F. Claire Hankenson, DVM, MS, DACLAM
Dr. F. Claire Hankenson is the Director within Campus Animal Resources, and the Attending Veterinarian at Michigan State University, East Lansing, MI. In addition, she is a Professor of Laboratory Animal Medicine in the Department of Pathobiology and Diagnostic Investigation at the College of Veterinary Medicine. Dr. Hankenson obtained her veterinary degree from Purdue University. Following veterinary school, she completed her laboratory animal medicine residency and graduate work (M.S., Microbiology) at the University of Washington, Seattle. She became a Diplomate of the American College of Laboratory Animal Medicine (ACLAM) in 2002. Dr. Hankenson's current position combines administrative service, regulatory input, clinical effort and collaborative research. Dr. Hankenson has been active on committees within AALAS since 2002, serves on the Executive Board for ACLAM, currently as Immediate Past-President, and is an ad-hoc specialist with AAALAC.

Karen M. Hansen
Karen Hansen is the director of the Institutional Review Office of the Fred Hutchinson Cancer Research Center in Seattle, WA, USA. Ms. Hansen was a co-founder of the Collaborative Institutional Training Initiative (www.citiprogram.org) in 2000. She also collaboratively organized and presented training seminars and conferences for institutional review board (IRB)/research ethics committee (REC) members, chairs, and administrators held in Botswana, Dominican Republic, Egypt, Malawi, South Africa, Taiwan and Uganda. From 2004 to 2006, Ms. Hansen served as a site visitor and member of the Association for Accreditation of Human Research Protection Program (AAHRPP) Council on Accreditation.  She is interested in supporting and providing continued national and international training experiences and opportunities for the IRB/REC community. Ms. Hansen currently serves as a member of the PRIM&R Education Committee and the Planning Committee for the National Comprehensive Cancer Network's (www.nccn.org) IRB Directors Forum. She is currently co-chair of the Membership Committee.

Tanise L. Jackson, DVM, DACLAM, CPIA
Tanise L. Jackson is an assistant professor at Florida A&M University (FAMU) College of Pharmacy and Pharmaceutical Sciences and the director of the Office of Animal Welfare and Research Integrity, Division of Research, in Tallahassee, FL. Dr. Jackson is responsible for direction of care and maintenance of laboratory animals at the Florida A&M University Animal Care Facility. Dr. Jackson also holds responsibility for Association for Assessment and Accreditation of Laboratory Animal Care (AAALAC) International Accreditation for the Animal Care Facilities at FAMU, February 2003. She is a member of American Association for Laboratory Animal Science and she sits on the Board of Trustees of AAALAC International, representing PRIM&R and Association of Minority Health Professions Schools. Prior to joining the FAMU faculty in 1997, Dr. Jackson worked for more than 10 years as supervisory veterinary medical officer for the Food Safety and Inspection Service of the United States Department of Agriculture in its Atlanta, GA, Field Operations. Dr. Jackson's research interests include drug delivery for lung and breast cancer. She is the chair of PRIM&R's Certification Committee.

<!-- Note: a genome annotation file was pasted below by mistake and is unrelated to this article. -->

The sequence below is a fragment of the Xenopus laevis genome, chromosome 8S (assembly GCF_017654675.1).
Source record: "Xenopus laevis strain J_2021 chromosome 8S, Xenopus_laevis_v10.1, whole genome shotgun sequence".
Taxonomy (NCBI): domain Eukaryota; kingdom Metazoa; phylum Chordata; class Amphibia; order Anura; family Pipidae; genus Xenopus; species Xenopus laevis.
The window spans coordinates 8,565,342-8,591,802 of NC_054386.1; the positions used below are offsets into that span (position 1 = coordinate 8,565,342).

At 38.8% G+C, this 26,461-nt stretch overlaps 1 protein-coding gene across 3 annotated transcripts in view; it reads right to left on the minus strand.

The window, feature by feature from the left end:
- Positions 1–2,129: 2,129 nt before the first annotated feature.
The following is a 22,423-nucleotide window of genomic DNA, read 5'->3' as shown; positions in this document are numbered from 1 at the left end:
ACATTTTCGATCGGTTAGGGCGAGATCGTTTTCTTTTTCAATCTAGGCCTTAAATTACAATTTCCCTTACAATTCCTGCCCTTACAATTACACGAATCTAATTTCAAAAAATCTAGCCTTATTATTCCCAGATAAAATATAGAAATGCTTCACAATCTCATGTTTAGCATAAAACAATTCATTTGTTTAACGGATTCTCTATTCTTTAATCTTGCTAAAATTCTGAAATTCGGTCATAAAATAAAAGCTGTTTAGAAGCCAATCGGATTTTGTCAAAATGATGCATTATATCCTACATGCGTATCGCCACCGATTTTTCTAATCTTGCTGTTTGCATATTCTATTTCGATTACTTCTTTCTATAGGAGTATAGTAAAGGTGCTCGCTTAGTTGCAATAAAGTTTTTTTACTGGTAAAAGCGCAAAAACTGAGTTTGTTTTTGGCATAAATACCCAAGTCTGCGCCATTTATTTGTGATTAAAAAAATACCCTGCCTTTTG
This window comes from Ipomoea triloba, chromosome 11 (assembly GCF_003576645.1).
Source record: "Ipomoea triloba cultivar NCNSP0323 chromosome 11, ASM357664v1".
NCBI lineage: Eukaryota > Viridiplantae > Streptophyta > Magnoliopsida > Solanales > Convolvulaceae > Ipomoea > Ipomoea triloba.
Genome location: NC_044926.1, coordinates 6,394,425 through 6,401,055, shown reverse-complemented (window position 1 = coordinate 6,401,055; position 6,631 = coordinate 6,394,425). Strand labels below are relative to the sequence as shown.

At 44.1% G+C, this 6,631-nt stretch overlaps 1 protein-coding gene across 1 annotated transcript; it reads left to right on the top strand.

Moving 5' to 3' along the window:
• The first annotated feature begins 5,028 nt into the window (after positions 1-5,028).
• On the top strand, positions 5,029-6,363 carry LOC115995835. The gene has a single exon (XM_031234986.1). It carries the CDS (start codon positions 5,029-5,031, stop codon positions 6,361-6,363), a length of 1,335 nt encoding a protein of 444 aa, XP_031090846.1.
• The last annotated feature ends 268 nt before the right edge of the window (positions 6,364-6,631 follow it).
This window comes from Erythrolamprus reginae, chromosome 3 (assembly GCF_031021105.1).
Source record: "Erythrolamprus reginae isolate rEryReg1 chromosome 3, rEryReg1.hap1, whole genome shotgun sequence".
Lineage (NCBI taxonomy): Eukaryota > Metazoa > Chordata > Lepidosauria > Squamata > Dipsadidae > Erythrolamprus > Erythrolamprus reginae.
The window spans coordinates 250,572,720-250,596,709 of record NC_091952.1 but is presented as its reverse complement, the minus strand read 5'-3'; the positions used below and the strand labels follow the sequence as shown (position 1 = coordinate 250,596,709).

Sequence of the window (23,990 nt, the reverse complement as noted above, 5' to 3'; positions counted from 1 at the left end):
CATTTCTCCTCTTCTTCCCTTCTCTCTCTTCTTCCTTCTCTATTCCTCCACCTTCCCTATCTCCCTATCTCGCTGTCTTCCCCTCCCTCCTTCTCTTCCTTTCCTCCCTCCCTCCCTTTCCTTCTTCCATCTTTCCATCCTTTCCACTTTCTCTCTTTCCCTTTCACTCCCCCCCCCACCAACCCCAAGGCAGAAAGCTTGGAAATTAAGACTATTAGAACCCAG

Robert J. Levine, MD
Robert J. Levine is Professor of Medicine and Lecturer in Pharmacology, Senior Fellow in the Interdisciplinary Center for Bioethics (of which he was Founding Co-Director) and Director of the Law, Policy and Ethics Core of the Center for Interdisciplinary Research on AIDS at Yale University. He is Fellow of The Hastings Center, the American College of Physicians and the American Association for the Advancement of Science; a member of the American Society for Clinical Investigation and American Society for Pharmacology and Experimental Therapeutics, past-President of the American Society of Law, Medicine & Ethics (two terms), and past-Chairman of the Connecticut Humanities Council. He was the Chair of the Institutional Review Board at Yale-New Haven Medical Center (1969 - 2000), Chief of the Section of Clinical Pharmacology at Yale, Chair of the Section on Medico-Legal Matters and R&D Administration of the American Society for Clinical Pharmacology and Therapeutics, Associate Editor of Biochemical Pharmacology and Editor of Clinical Research. Dr. Levine is the founding editor of IRB: A Review of Human Subjects Research (Editor 1979 – 2000 and currently Chair of the Editorial Board) and has served as consultant to several federal and international agencies involved in the development of policy for the protection of human subjects. He was, for example, Chair of the Council for International Organizations of Medical Sciences' Steering Committee for revision of its International Ethical Guidelines for Biomedical Research Involving Human Subjects (1993 and 2002 versions). He is the author of numerous publications including the book, Ethics and Regulation of Clinical Research. In the last 35 years, most of Dr. Levine's research, teaching and publications have been in the field of medical ethics with particular concentration on the ethics of research involving human subjects. Additionally, Dr. Levine was awarded the Outstanding Achievement Medal from the Office for Human Research Protection, US Department of Health and Human Services in 2004 for his role in the development of the Belmont Report; he received the Lifetime Award for Excellence in Human Research Protection from the Health Improvement Institute in 2004; he received PRIM&R's Lifetime Achievement Award for Excellence in Research Ethics in 2005, the Distinguished Alumni Scholar Award from The George Washington University in 2008 and the Academy of Pharmaceutical Physicians and Investigators' Special Recognition Award in 2009. Dr. Levine serves as a member of the Education Committee.